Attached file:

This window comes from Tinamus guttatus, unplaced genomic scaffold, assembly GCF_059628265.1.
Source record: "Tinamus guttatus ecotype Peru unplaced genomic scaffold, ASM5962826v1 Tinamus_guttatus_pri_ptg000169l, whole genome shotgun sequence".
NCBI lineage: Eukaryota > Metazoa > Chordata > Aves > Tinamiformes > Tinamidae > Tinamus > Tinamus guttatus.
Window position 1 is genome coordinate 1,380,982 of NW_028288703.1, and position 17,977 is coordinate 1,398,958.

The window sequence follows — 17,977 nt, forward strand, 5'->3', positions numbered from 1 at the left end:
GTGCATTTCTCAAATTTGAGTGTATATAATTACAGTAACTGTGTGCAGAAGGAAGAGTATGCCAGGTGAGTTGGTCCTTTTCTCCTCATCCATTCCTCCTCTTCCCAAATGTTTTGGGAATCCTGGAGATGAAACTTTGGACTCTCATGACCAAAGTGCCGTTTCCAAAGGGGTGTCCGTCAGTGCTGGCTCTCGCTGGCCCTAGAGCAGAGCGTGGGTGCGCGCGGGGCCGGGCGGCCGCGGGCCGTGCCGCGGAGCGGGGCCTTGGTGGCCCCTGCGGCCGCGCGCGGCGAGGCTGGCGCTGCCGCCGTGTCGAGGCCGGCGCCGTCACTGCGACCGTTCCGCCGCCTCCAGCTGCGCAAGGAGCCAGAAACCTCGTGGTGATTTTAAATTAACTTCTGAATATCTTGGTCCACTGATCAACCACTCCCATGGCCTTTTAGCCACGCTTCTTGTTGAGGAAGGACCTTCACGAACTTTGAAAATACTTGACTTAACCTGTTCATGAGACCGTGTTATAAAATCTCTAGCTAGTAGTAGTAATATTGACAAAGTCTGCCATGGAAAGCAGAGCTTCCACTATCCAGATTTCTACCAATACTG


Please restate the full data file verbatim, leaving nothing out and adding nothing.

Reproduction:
This window comes from Tinamus guttatus, unplaced genomic scaffold, assembly GCF_059628265.1.
Source record: "Tinamus guttatus ecotype Peru unplaced genomic scaffold, ASM5962826v1 Tinamus_guttatus_pri_ptg000169l, whole genome shotgun sequence".
NCBI lineage: Eukaryota > Metazoa > Chordata > Aves > Tinamiformes > Tinamidae > Tinamus > Tinamus guttatus.
Window position 1 is genome coordinate 1,380,982 of NW_028288703.1, and position 17,977 is coordinate 1,398,958.

The window sequence follows — 17,977 nt, forward strand, 5'->3', positions numbered from 1 at the left end:
GTGCATTTCTCAAATTTGAGTGTATATAATTACAGTAACTGTGTGCAGAAGGAAGAGTATGCCAGGTGAGTTGGTCCTTTTCTCCTCATCCATTCCTCCTCTTCCCAAATGTTTTGGGAATCCTGGAGATGAAACTTTGGACTCTCATGACCAAAGTGCCGTTTCCAAAGGGGTGTCCGTCAGTGCTGGCTCTCGCTGGCCCTAGAGCAGAGCGTGGGTGCGCGCGGGGCCGGGCGGCCGCGGGCCGTGCCGCGGAGCGGGGCCTTGGTGGCCCCTGCGGCCGCGCGCGGCGAGGCTGGCGCTGCCGCCGTGTCGAGGCCGGCGCCGTCACTGCGACCGTTCCGCCGCCTCCAGCTGCGCAAGGAGCCAGAAACCTCGTGGTGATTTTAAATTAACTTCTGAATATCTTGGTCCACTGATCAACCACTCCCATGGCCTTTTAGCCACGCTTCTTGTTGAGGAAGGACCTTCACGAACTTTGAAAATACTTGACTTAACCTGTTCATGAGACCGTGTTATAAAATCTCTAGCTAGTAGTAGTAATATTGACAAAGTCTGCCATGGAAAGCAGAGCTTCCACTATCCAGATTTCTACCAATACTG